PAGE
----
3. So – you hear a traffic report full of words like “collision” “vehicle” “incident” – “failed to negotiate a curve” – traffic reporters these days are apparently taught to read like you’d read a menu at a fast food restaurant. Radio does its best when it paints a picture. Traffic reporters can be personalities too. Gary hits that nail on the head- try not to use “reporter” terms. Use terms we can all relate to.. “smashup”, “crash”, “semi”- and before you crack that mic, picture in your head what the driver listening to the report is feeling. If you do this with enough planning and forethought even the drivers on the west side will appreciate hearing a problem on the east side. Add some color, some fun phrasing if possible (owing to the situation). John’s suggestion to add ALL of the traffic could he a problem in the larger cities. We’ve had situations where we couldn’t fit it all in-and had to tease the next report. Our traffic reporter was in a helicopter and she would tell ’em “we’re headed up to (town) to check (highway)-it’s coming up at (time). For the weather-don’t be a meteorologist. Get it done in as few words as possible unless you’re in — Detroit. Buffalo. Minneapolis. People are used to crummy weather, but want to know when it’s coming, how long it’ll be there and how bad it’s gonna be. It’s okay to use “real people” terms here too. “Raining” not “precipitation”. “Flurries” doesn’t mean a few flakes. A snow flurry is a period of snow. As a listener, I’ll be THRILLED if you’ll just paint me a colorful picture!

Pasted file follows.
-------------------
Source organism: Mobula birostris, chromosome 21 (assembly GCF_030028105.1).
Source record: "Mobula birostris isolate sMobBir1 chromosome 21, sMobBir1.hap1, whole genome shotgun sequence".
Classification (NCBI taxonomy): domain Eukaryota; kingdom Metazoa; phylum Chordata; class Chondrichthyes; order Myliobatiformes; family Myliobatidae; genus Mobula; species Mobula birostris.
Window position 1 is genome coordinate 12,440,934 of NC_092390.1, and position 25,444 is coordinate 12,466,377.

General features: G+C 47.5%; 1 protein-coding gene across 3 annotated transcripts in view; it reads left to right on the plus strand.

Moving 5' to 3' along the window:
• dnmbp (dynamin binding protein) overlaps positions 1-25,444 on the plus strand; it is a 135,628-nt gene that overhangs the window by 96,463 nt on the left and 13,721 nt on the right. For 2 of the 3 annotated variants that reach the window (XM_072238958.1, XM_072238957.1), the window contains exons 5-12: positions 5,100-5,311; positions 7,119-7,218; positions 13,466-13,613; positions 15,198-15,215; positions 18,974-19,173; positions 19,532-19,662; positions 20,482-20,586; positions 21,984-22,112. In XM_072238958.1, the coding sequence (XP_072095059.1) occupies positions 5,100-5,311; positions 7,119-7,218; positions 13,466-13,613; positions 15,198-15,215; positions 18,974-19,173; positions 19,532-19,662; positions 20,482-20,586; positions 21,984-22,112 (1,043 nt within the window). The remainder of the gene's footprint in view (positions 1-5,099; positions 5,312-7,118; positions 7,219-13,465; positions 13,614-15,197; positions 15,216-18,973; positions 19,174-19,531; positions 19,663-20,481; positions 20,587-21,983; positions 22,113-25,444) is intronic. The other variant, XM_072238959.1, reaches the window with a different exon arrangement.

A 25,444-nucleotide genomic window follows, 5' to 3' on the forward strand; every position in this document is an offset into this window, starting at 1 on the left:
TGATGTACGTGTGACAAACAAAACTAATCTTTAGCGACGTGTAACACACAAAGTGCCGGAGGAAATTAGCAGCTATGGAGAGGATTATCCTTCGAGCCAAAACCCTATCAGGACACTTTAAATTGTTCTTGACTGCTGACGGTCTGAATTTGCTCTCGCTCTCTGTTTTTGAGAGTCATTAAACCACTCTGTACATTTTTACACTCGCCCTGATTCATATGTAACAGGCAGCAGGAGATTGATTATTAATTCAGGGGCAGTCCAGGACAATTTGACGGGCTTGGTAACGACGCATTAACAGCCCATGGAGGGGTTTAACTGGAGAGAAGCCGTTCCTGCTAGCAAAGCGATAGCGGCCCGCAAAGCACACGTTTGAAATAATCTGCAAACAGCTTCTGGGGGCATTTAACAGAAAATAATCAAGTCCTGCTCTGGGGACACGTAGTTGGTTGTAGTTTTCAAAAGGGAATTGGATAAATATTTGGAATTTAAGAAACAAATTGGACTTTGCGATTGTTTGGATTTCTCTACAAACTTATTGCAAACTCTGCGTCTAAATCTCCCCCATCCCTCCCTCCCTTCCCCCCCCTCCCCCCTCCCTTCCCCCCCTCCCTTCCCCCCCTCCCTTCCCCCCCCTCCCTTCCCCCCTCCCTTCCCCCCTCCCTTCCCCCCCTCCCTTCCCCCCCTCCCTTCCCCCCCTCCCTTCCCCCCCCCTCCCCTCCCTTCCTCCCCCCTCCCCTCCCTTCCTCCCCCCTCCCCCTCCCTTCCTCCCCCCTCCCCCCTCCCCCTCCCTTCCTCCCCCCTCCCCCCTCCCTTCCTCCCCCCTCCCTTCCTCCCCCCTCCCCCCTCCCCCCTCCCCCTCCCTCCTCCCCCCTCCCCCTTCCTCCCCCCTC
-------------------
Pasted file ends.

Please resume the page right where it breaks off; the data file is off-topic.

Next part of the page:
4. If you’re going to do the traffic; do all of the traffic. Even if it takes more than the allotted 30 seconds including the sponsor ID. Stations here will leave out key routes if time does not allow; even when there were accidents to report.